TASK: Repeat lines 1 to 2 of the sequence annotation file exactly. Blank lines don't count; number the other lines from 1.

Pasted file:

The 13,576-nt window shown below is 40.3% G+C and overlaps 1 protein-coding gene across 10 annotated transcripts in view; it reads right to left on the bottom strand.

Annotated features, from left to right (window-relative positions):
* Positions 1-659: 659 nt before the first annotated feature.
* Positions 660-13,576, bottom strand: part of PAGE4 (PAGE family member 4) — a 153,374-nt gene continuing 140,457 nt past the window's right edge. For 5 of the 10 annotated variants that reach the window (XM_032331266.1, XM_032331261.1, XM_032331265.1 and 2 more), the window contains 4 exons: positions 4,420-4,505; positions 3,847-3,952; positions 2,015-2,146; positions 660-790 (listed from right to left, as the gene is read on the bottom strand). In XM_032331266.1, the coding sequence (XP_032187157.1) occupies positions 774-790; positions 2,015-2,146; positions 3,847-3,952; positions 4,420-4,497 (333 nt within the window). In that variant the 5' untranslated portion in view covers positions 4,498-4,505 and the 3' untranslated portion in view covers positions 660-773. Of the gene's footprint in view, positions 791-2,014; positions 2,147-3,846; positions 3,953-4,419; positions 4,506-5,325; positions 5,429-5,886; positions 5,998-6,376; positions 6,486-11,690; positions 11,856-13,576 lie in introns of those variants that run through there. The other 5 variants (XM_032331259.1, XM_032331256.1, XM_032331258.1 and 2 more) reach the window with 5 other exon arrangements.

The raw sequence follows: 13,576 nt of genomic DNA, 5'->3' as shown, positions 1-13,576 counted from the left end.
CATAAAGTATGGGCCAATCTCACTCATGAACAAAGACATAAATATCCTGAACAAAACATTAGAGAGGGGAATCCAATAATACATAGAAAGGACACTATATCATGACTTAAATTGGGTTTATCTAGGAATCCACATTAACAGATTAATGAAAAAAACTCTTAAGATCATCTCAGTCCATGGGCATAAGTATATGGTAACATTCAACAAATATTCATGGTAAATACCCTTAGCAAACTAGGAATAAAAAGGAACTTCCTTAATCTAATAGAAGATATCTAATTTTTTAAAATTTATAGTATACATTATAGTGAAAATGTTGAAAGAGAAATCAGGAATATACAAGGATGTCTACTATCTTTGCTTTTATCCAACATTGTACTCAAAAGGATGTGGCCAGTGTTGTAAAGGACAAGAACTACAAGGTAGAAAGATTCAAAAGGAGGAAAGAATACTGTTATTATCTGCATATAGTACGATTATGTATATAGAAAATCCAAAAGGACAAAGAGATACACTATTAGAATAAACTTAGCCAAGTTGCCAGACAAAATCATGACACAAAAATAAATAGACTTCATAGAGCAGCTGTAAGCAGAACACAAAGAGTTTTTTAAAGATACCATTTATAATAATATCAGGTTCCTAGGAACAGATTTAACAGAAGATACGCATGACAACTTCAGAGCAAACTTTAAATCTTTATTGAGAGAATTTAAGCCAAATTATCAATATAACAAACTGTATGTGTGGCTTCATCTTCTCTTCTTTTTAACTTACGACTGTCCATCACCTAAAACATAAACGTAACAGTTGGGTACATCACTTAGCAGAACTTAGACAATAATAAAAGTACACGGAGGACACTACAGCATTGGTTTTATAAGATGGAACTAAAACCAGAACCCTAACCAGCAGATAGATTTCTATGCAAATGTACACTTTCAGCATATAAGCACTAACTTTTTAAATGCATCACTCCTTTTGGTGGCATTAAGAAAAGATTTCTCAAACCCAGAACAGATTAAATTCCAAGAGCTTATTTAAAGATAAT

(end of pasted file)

The 13,576-nt window shown below is 40.3% G+C and overlaps 1 protein-coding gene across 10 annotated transcripts in view; it reads right to left on the bottom strand.

Annotated features, from left to right (window-relative positions):